Meeting the global challenge of HIV/AIDS and TB
A multifaceted approach to addressing intertwined epidemics
PATH develops and implements innovative, evidence-based interventions to reduce the toll of HIV/AIDS and tuberculosis (TB), including multidrug-resistant TB and TB/HIV co-infection. Our multifaceted approach addresses the full spectrum of issues that fuel these intertwined epidemics. Our work includes changing behaviors to reduce risk, using low-cost technologies to improve services, and strengthening health systems and community responses to improve outcomes. Through collaboration with public and private partners, we are helping to extend and improve the lives of millions of people infected and affected by TB, HIV/AIDS, or both conditions.
Reducing risk, improving access
To help control HIV/AIDS, we focus on reducing risk and improving access to services. For TB, we strive to strengthen primary prevention and increase universal access to high-quality diagnosis and treatment. Key strategies driving our work in Africa, Asia, Eastern Europe, and Latin America include:
- Addressing social and structural factors—such as issues related to gender, stigma, and poverty—that limit the effectiveness of TB and HIV/AIDS programs.
- Providing sound, evidence-based technical support to improve program performance.
- Strengthening the capacity of local partners to deliver services.
- Designing and applying innovative communication and advocacy strategies to more effectively reach key audiences.
- Contributing to the evidence base on TB and HIV/AIDS through operations research and rigorous monitoring and evaluation.
Operations research and monitoring and evaluation
PATH’s operations research helps decision-makers identify and evaluate potential solutions to health problems and then select the best option. Through use of advanced monitoring and evaluation techniques, we help track project implementation and outputs, inform management decisions, facilitate effective and efficient use of resources, and identify successful program strategies and approaches.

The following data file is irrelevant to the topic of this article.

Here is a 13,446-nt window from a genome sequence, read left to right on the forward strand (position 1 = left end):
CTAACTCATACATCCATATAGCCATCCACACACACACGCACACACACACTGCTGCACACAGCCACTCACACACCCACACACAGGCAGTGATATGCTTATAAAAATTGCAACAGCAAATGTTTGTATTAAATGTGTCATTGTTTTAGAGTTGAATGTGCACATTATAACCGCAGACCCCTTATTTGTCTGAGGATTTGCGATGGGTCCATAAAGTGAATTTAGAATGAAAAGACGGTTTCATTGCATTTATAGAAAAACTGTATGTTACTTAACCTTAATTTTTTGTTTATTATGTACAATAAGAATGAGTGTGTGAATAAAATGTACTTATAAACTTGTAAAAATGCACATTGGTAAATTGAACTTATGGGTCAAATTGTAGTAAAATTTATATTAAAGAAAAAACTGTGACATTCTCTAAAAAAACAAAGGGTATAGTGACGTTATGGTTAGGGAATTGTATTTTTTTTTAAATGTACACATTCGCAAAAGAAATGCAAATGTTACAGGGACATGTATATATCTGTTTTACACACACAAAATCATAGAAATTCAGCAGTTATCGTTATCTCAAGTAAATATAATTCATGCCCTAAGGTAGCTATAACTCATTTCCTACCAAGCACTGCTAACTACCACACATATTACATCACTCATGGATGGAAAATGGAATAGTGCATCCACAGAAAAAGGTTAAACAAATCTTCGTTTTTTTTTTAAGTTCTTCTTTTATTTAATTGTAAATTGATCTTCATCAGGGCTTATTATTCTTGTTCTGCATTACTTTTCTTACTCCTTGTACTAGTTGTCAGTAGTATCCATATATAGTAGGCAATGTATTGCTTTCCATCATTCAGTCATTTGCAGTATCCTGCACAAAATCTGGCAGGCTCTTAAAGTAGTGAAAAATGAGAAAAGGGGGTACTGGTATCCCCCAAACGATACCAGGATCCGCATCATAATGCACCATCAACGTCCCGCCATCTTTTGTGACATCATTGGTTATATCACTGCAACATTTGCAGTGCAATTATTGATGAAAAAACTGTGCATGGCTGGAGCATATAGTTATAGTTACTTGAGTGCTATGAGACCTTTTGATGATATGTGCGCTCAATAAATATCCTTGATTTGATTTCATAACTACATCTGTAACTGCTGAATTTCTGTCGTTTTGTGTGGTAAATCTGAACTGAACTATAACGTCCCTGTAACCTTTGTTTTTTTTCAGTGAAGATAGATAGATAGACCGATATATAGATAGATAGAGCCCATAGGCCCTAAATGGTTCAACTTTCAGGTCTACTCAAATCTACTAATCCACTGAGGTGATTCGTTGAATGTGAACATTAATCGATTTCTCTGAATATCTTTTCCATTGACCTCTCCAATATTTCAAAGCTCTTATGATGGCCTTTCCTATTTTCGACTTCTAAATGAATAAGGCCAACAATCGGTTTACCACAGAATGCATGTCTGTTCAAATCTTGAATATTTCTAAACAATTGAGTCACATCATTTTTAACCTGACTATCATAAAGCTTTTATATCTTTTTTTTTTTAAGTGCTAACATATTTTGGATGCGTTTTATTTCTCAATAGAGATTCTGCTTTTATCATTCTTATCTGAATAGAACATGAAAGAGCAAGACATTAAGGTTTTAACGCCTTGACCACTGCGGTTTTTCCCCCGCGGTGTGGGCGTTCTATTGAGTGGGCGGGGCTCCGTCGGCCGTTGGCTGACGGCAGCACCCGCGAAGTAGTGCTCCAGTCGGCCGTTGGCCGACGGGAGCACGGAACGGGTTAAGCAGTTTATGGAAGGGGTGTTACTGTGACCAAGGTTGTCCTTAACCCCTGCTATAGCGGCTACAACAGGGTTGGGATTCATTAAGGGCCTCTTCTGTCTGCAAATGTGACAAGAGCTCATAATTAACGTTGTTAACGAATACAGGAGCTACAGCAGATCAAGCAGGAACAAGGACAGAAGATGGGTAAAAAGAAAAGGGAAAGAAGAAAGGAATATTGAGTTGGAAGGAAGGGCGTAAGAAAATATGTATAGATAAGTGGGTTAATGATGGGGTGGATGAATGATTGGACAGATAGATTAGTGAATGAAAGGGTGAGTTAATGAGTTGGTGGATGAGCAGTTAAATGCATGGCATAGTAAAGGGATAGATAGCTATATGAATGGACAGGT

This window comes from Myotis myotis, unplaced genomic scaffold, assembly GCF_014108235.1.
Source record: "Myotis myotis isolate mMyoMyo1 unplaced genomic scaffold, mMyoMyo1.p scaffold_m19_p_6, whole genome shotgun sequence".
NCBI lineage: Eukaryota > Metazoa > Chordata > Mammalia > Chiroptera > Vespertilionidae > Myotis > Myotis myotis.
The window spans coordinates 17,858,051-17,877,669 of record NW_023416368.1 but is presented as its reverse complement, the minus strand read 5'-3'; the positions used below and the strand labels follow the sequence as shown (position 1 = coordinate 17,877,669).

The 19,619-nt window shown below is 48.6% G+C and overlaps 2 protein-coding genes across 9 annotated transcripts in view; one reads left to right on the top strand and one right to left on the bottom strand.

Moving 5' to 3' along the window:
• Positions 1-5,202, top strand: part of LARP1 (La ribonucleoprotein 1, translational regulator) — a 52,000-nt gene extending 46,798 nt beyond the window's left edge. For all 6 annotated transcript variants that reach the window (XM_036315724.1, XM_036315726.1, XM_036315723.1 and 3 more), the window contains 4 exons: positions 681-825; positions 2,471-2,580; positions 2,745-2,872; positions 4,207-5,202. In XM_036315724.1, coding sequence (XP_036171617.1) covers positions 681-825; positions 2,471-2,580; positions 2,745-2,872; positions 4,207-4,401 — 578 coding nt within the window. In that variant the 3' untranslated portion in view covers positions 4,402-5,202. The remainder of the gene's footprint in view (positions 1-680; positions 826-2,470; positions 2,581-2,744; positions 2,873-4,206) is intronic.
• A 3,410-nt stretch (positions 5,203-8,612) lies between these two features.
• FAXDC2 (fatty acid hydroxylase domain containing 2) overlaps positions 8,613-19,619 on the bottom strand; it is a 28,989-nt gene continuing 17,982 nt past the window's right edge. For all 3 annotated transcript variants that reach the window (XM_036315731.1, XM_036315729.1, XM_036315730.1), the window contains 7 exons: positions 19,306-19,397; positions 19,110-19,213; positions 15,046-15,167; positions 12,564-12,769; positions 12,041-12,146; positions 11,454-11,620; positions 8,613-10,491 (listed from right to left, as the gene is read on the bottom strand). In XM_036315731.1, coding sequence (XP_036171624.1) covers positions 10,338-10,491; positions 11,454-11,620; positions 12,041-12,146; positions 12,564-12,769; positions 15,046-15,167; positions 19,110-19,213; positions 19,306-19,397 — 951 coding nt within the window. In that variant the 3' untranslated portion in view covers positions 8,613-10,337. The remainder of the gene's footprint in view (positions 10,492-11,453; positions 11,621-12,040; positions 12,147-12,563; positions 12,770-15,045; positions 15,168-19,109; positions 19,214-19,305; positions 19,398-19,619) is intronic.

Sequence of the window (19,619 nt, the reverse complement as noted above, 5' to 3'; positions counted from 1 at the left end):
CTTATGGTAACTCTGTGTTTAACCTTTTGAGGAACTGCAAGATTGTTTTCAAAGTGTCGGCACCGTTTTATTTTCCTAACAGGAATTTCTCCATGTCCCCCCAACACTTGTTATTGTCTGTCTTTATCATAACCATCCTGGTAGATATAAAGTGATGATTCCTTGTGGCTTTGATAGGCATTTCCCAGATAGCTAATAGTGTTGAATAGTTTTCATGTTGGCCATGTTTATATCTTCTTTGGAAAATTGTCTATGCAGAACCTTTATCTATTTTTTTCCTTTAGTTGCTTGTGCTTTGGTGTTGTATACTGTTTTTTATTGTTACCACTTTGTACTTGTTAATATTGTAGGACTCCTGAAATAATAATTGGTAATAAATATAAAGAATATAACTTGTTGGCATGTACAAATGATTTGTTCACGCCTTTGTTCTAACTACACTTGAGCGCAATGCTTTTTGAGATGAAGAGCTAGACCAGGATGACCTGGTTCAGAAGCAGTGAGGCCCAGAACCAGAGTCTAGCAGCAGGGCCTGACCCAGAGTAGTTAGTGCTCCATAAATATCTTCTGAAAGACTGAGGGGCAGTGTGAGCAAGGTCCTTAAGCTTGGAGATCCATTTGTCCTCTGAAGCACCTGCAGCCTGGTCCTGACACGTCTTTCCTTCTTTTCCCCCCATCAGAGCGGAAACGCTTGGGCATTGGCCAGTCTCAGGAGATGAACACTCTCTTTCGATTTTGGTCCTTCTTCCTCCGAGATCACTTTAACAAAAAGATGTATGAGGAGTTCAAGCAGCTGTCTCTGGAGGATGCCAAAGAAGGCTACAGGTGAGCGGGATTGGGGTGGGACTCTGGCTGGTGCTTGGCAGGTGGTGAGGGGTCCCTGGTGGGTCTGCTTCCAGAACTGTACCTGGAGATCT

In Cambodia, for example, PATH has used operations research to improve detection of TB cases. Research revealed that referrals of people with suspected TB from pharmacies to diagnostic centers led to a high yield of TB cases. The national TB control program subsequently increased pharmacy engagement.
Behavior change and advocacy
Our interventions using behavior change communication and advocacy, communication, and social mobilization have reduced health risks and improved services in communities, schools, workplaces, and other settings.
In Kenya, for example, activities to reduce HIV risk and other health issues among youth have included community-based discussions with parents and key male community members, theater performances, and a scouting program. The interventions have reached hundreds of thousands of youth and family members in Kenya, with positive effects on self-esteem and sexual behaviors.
To improve TB control, PATH works closely with the Stop TB Partnership and other partners to help countries use advocacy, communication, and social mobilization to fill gaps in programming.
Strengthening community-based responses to the TB and HIV/AIDS epidemics so that people can participate in collectively defining and addressing their own health challenges is vital to our work. In Tanzania, we’ve trained community-based sputum-fixers to expedite TB diagnosis and treatment and improve adherence to long-term therapy. In Ethiopia, we’re increasing the capacity of civil society organizations to reach greater numbers of people with interventions for HIV/AIDS, such as home-based care. And in the Democratic Republic of Congo, we’re collaborating with associations of former TB patients (e.g., Club des Amis Damien) to fight the disease. We’re also working with local groups from the ground up, through Champion Communities, to engage Congolese citizens in finding ways to integrate and deliver supportive HIV/AIDS services to those who need them.
Gender norms and stigma
Gender inequity and stigma contribute to the spread of HIV/AIDS and reduce access to services for HIV/AIDS and TB. PATH has worked with the United Nations Trust Fund to End Violence against Women to address gender issues in Africa, Asia, and Latin America and the Caribbean. Our technical assistance has focused on assessing a range of promising strategies—including community mobilization, engaging men, capacity-building for service providers, and advocacy for strengthened policies—to reduce women’s vulnerability to violence and HIV infection.
With our partners, we’ve also implemented and evaluated efforts in Ethiopia, Namibia, and Tanzania that have increased support for more equitable gender norms among young men and decreased violence against women.
Banner photo: PATH/Mike Wang.